Despite losing out on a key federal grant, Kansas City is pushing ahead with plans for its $100 million downtown streetcar line.
On Thursday, the City Council shifted $2 million designated for other purposes to keep the project from stalling out.
The largest chunk, $1.3 million for engineering work, comes from surpluses of three tax increment financing projects in or near downtown. An additional $750,000 is coming from the bus system, with much of that going to pay for the establishment of a downtown transportation taxing district yet to be approved by voters.
“It’s a critical aspect to keep the project moving forward,” assistant city manager Sherri McIntyre said of the engineering work at the council’s transportation committee meeting before the full council vote.
More than $1 million has already been spent on planning and engineering, she said in an interview afterward.
City officials learned in May that they would not be getting a $25 million federal stimulus grant. But they are hopeful about receiving $17.7 million from two other transportation grant programs through the Mid-America Regional Council.
And what happens if that too proves unsuccessful, Councilman Jermaine Reed asked.
“We’ll be scrambling to find other federal funds,” McIntyre said.
The city’s chances of success can only improve if Kansas City shows its own financial commitment, Councilman Dick Davis said.
That is why he and others are hoping that a majority of the 555 voters eligible to cast ballots in a mail-in election will approve the establishment of a transportation development district. Ballots are due at the end of July.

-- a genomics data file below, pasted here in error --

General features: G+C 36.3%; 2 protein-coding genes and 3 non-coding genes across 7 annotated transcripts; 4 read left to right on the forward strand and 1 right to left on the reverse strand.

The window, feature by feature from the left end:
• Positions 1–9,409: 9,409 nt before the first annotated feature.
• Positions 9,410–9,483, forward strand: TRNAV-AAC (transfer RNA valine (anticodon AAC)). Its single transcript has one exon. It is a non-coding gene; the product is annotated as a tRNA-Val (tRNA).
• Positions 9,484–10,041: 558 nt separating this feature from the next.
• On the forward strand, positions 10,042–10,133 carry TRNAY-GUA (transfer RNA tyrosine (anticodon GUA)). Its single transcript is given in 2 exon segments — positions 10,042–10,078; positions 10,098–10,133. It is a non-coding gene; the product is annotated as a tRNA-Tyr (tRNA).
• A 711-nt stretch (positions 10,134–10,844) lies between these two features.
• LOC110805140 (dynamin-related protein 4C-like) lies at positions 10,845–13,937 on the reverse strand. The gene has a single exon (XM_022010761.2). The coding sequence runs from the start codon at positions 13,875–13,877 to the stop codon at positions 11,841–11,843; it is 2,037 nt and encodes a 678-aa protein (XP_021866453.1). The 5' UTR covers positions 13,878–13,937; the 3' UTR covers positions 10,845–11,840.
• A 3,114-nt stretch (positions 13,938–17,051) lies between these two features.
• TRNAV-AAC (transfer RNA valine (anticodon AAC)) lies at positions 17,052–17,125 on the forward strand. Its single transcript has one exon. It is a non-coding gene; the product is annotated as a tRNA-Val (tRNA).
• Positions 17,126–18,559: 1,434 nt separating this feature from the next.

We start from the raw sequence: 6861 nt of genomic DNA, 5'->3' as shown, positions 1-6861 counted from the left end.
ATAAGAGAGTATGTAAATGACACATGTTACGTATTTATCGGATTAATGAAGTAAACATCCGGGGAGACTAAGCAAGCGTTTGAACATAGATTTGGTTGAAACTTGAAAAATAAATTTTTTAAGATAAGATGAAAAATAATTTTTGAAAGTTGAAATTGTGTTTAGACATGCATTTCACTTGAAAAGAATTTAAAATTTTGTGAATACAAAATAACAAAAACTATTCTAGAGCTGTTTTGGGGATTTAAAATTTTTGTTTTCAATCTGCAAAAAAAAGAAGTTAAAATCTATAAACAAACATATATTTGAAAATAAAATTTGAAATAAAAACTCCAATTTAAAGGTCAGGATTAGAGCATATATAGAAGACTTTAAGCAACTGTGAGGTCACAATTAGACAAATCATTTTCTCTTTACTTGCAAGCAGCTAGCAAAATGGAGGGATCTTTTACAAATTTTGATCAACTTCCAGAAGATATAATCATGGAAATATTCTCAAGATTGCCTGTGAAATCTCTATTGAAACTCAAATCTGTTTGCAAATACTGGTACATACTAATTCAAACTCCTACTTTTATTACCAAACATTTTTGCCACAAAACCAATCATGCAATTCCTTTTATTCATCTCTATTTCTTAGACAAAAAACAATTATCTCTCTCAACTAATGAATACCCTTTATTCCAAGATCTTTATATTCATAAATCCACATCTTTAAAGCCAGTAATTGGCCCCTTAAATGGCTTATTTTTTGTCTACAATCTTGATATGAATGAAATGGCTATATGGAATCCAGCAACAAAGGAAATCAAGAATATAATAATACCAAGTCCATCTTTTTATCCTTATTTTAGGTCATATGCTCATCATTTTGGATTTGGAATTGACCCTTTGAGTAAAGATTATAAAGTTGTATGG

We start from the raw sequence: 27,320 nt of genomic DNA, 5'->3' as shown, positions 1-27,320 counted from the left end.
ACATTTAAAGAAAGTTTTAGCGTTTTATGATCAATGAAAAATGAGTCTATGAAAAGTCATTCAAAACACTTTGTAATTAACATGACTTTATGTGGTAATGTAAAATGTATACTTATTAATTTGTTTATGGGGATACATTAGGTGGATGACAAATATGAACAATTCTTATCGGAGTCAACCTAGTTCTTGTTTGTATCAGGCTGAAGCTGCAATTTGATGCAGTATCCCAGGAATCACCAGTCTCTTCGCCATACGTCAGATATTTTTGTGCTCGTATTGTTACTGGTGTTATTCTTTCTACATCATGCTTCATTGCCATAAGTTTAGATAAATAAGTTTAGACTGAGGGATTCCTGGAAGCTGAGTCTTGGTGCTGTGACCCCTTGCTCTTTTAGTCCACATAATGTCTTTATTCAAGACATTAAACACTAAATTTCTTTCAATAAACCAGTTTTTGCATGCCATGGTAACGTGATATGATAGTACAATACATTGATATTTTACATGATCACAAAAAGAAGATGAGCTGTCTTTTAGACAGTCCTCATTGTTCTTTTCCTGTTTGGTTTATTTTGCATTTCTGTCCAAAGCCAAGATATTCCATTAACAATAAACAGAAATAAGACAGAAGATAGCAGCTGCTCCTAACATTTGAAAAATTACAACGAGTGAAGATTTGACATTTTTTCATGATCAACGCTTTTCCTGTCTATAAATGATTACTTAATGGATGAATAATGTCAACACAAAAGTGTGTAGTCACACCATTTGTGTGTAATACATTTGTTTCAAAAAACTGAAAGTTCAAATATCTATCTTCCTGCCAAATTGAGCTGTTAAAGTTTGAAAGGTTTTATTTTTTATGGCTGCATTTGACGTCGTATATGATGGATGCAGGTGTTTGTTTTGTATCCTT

Once established, a second election would need to be held as early as this fall to set sales and property tax increases.
“We’ve got to start somewhere,” Councilman Jim Glover said of the two-mile route from the River Market to Crown Center.
The money being shifted from the public transportation fund will come from reserves and won’t affect the bus system negatively, McIntyre told the council’s finance committee on Wednesday. A little more than half of it — $375,000 — will go to cover costs of setting up the district. Some of those bills have already been incurred, such as legal fees and the cost of printing, mailing and public notices.
The rest of it will go to hire a transit consultant, study current bus routes and pay the city’s share of a campaign to build public support for public transit.
Besides being the spine of what could become a citywide rail transit system, Glover said, the proposed streetcar starter line is key to the commuter rail line that County Executive Mike Sanders envisions.
“If we don’t build it, they can’t build their system,” Glover said.
The two would probably connect in the River Market or Union Station, though the latter is less likely because of a tight squeeze in the rail trench east of there.
The county has two rail corridor studies going, one of which is set to be completed this summer, county spokesman Dan Ferguson said.